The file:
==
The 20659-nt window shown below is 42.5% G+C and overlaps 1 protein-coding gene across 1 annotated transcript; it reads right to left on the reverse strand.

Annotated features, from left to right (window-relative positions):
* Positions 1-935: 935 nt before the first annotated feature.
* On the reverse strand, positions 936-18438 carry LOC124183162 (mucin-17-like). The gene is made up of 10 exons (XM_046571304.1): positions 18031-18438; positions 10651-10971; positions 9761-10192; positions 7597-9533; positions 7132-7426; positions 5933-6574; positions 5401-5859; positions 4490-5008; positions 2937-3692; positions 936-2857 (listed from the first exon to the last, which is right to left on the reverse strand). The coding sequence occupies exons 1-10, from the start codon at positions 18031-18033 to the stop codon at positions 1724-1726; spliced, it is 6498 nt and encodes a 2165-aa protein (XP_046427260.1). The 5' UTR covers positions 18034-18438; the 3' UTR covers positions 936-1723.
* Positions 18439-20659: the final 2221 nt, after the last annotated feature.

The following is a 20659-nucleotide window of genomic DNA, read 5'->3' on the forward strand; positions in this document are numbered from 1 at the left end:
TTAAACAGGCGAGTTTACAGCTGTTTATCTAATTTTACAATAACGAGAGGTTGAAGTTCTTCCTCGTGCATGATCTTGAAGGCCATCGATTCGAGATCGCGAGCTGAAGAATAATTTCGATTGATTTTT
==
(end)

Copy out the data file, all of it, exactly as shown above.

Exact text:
The 20659-nt window shown below is 42.5% G+C and overlaps 1 protein-coding gene across 1 annotated transcript; it reads right to left on the reverse strand.

Annotated features, from left to right (window-relative positions):
* Positions 1-935: 935 nt before the first annotated feature.
* On the reverse strand, positions 936-18438 carry LOC124183162 (mucin-17-like). The gene is made up of 10 exons (XM_046571304.1): positions 18031-18438; positions 10651-10971; positions 9761-10192; positions 7597-9533; positions 7132-7426; positions 5933-6574; positions 5401-5859; positions 4490-5008; positions 2937-3692; positions 936-2857 (listed from the first exon to the last, which is right to left on the reverse strand). The coding sequence occupies exons 1-10, from the start codon at positions 18031-18033 to the stop codon at positions 1724-1726; spliced, it is 6498 nt and encodes a 2165-aa protein (XP_046427260.1). The 5' UTR covers positions 18034-18438; the 3' UTR covers positions 936-1723.
* Positions 18439-20659: the final 2221 nt, after the last annotated feature.

The following is a 20659-nucleotide window of genomic DNA, read 5'->3' on the forward strand; positions in this document are numbered from 1 at the left end:
TTAAACAGGCGAGTTTACAGCTGTTTATCTAATTTTACAATAACGAGAGGTTGAAGTTCTTCCTCGTGCATGATCTTGAAGGCCATCGATTCGAGATCGCGAGCTGAAGAATAATTTCGATTGATTTTT